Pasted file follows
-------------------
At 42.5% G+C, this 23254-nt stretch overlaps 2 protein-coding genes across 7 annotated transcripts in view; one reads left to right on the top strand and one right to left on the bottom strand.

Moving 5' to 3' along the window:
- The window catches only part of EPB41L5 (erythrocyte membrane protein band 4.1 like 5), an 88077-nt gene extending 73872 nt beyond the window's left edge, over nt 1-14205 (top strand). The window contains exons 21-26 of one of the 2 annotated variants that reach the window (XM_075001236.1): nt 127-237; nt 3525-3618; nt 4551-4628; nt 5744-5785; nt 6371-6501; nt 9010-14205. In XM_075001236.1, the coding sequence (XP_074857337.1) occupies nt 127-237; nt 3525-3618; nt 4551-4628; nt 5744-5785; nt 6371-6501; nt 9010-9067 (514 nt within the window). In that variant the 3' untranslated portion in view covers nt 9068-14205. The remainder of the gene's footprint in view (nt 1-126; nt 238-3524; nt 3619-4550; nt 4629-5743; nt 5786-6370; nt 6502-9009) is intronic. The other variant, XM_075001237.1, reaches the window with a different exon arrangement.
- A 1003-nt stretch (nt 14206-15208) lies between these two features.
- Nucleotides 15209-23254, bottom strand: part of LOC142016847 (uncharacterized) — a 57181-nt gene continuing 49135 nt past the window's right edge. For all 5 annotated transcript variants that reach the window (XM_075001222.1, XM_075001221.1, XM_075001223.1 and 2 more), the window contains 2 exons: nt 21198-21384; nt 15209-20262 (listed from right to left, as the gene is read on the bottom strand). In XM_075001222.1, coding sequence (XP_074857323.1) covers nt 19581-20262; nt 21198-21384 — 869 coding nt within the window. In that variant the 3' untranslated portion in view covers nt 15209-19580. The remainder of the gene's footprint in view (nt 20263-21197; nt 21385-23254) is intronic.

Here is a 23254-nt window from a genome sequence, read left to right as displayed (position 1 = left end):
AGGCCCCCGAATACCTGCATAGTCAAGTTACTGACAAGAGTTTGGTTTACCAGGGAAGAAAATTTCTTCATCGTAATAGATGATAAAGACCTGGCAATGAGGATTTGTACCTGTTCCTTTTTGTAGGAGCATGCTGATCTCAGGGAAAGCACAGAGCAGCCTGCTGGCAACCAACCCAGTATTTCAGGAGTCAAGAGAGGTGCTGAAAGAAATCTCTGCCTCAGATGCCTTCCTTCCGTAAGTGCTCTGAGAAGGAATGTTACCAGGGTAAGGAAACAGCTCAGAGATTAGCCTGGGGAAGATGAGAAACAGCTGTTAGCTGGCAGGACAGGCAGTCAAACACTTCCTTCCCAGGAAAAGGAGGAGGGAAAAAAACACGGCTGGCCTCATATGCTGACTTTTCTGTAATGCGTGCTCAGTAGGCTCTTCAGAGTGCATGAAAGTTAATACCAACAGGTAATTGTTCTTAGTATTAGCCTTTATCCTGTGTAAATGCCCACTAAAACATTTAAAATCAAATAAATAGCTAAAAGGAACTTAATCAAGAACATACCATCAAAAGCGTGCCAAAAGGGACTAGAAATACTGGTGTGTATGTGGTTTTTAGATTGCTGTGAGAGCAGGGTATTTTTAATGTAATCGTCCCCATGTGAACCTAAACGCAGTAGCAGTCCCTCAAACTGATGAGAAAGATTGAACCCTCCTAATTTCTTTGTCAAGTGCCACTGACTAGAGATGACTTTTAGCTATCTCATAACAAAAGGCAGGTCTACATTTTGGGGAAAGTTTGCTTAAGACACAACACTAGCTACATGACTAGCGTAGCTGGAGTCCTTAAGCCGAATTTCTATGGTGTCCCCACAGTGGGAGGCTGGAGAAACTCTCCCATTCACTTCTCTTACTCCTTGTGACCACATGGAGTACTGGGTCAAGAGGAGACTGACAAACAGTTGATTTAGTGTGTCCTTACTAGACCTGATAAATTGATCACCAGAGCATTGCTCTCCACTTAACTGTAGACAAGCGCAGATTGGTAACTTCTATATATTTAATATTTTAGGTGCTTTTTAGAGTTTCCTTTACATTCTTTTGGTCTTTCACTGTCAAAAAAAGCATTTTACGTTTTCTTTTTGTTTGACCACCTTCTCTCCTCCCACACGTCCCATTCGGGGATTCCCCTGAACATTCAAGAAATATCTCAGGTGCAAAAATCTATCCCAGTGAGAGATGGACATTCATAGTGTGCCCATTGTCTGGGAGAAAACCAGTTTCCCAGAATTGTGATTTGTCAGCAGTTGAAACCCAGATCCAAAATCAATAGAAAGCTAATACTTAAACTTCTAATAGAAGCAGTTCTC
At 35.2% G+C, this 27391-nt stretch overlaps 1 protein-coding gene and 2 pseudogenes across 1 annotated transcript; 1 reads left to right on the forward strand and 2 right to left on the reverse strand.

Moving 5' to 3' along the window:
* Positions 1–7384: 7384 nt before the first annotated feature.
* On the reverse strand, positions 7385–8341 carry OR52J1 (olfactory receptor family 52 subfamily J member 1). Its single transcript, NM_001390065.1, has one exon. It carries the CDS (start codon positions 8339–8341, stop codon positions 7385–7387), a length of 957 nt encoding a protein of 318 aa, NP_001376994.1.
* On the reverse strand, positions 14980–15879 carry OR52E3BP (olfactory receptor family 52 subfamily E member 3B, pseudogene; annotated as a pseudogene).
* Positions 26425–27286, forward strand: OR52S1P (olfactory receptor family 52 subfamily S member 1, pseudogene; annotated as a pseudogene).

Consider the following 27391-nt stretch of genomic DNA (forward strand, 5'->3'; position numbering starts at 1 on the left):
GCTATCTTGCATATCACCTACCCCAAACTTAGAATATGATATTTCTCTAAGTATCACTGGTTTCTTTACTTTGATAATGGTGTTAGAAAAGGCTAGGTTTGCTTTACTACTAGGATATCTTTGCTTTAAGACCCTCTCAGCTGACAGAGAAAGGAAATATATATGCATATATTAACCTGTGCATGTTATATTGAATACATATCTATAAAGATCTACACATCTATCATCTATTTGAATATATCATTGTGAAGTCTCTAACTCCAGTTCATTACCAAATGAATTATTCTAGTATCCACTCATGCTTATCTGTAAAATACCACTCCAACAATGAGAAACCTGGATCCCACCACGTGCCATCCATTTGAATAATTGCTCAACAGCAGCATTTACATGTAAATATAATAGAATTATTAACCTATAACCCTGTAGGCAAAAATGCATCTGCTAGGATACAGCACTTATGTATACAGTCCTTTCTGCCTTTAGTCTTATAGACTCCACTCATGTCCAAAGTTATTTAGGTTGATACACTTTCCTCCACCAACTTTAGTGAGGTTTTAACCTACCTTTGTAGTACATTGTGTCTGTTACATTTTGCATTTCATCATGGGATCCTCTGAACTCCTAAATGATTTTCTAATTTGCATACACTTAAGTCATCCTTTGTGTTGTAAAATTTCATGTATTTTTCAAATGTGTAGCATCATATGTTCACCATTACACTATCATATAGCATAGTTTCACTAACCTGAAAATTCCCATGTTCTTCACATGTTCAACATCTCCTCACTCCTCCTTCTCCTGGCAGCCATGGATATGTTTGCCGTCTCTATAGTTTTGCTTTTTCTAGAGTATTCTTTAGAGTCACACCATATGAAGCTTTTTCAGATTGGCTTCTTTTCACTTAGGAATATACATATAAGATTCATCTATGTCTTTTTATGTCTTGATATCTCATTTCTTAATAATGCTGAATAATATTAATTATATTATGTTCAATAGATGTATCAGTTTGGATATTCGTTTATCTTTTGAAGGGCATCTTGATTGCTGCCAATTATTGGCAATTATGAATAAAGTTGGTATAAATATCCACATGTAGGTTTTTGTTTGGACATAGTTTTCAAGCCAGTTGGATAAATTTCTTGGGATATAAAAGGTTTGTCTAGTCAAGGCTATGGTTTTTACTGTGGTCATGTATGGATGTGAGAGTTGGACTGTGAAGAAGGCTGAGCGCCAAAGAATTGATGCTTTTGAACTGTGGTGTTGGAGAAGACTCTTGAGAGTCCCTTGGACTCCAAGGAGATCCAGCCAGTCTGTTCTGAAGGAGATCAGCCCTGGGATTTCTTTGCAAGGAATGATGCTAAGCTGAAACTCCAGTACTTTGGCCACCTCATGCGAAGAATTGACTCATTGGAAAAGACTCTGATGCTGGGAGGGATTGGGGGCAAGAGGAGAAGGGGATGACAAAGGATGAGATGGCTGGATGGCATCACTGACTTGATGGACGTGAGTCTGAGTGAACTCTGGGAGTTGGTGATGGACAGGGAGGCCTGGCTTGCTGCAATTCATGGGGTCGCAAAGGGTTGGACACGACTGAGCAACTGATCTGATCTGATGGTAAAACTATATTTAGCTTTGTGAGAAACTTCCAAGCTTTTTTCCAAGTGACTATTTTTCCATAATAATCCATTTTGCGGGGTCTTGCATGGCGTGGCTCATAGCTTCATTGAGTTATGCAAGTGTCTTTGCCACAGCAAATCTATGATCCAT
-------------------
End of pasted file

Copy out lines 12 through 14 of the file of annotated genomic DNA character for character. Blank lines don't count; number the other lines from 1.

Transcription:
* On the reverse strand, positions 14980–15879 carry OR52E3BP (olfactory receptor family 52 subfamily E member 3B, pseudogene; annotated as a pseudogene).
* Positions 26425–27286, forward strand: OR52S1P (olfactory receptor family 52 subfamily S member 1, pseudogene; annotated as a pseudogene).

Consider the following 27391-nt stretch of genomic DNA (forward strand, 5'->3'; position numbering starts at 1 on the left):